Two oceanographers are accusing BP of attacking academic freedom after a subpoena from the company forced them to hand over more than 3,000 confidential emails relating to the Deepwater Horizon disaster. After BP and the Coast Guards asked Woods Hole Oceanographic Institution for help in order to assess the magnitude of the damage caused by the catastrophic spill, the scientists produced more than 50,000 pages of documents, raw data, reports, and algorithms to assist BP in analyzing and confirming their findings. But then BP insisted on accessing their private correspondence on the matter as well.

The scientists say that they are concerned not only about the invasion of privacy, but also about the impact on the "scientific deliberative process". Writing in the Boston Globe, they say:

“In these candid discussions among researchers, constructive criticism and devil’s advocacy are welcomed. Such interchange does not cast doubt on the strengths of our conclusions; rather, it constitutes the typically unvarnished, yet rigorous, deliberative process by which scientists test and refine their conclusions to reduce uncertainty and increase accuracy. To ensure the research’s quality, scientific peers conduct an independent and comprehensive review of the work before it is published.”

You can see why scientists would be so anxious about this in the wake of the University of East Anglia so-called “climategate” email leak. The climate-contrarian agenda filled countless columns using cherry-picked sentences culled from the leaked emails as evidence of the supposedly shaky basis of climate science. The fact that the scientists involved were ultimately cleared of any misconduct, and other scientists had repeated the apparently controversial scientific results, did little to assuage the damage that had been done through the sensationalist misrepresentation of ‘scientific deliberation’.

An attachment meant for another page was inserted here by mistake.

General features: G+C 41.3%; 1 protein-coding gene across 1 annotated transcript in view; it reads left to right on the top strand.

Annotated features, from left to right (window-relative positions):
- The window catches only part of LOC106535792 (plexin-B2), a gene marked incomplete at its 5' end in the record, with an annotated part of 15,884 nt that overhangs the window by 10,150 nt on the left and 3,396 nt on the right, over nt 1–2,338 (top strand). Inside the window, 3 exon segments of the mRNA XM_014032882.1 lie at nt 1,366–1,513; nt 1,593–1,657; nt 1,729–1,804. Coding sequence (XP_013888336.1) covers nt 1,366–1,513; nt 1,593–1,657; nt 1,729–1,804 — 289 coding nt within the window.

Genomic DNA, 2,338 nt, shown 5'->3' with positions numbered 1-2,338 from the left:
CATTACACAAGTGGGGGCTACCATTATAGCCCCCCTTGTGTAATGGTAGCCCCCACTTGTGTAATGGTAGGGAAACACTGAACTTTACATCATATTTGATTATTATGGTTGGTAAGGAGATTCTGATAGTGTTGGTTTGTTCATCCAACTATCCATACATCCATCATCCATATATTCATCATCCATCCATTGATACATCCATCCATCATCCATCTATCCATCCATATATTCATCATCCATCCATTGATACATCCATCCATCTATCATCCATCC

BP is potentially doing something very similar to the anti-climate science campaigners. Firstly, inhibiting future clear dialogue between scientists, and second, cherry-picking quotes to further their agenda. BP have been shown on a number of occasions to have withheld information or spun the true extent of the damage caused by the Gulf of Mexico disaster, and there it appears more than likely that they will continue to do so.

In May 2010, the US government sent a letter to then-CEO Tony Hayward saying that despite claims by BP that it was striving to keep the public and the government informed, "those efforts, to date, have fallen short in both their scope and effectiveness." More recently, despite disturbing reports of damage to marine eco-systems and ongoing health impacts of Gulf Coast communities, the glossy, BP-sponsored Gulf Coast tourism TV campaign has implied that everything is back to normal.

This potential misuse of these private emails to further BP’s cover up of the devastating spill is even more alarming in the longer term context of academic research in the area. BP’s Gulf of Mexico Research Initiative is administering $500 million over ten years in grants to support oil-spill research in the Gulf of Mexico. Although BP has agreed that research will be carried out independently of the company itself and that scientists will be able to publish without their consent, the funds will be overseen by a BP-hired contractor, and BP has appointed half of the people on a 20-member board that will select which research to finance. And, of course, forcing scientists to hand over private emails to BP sets a worry precedent in terms of academic freedom.  

In 2003, Platform published a report called Degrees of Capture that showed how the oil industry had been extremely effective in annexing large chunks of the academic sector (and therefore, public subsidies) in order to meet the skills and knowledge-based demands of the industry and also to influence the nature of the energy debate. BP’s aggressive acquisition of private academic emails and its influence over research around the Gulf of Mexico disaster represent a disturbing new trend in which private companies are able to influence  the parameters of critical scientific research into the dangers of  extracting oil from increasingly fragile environments.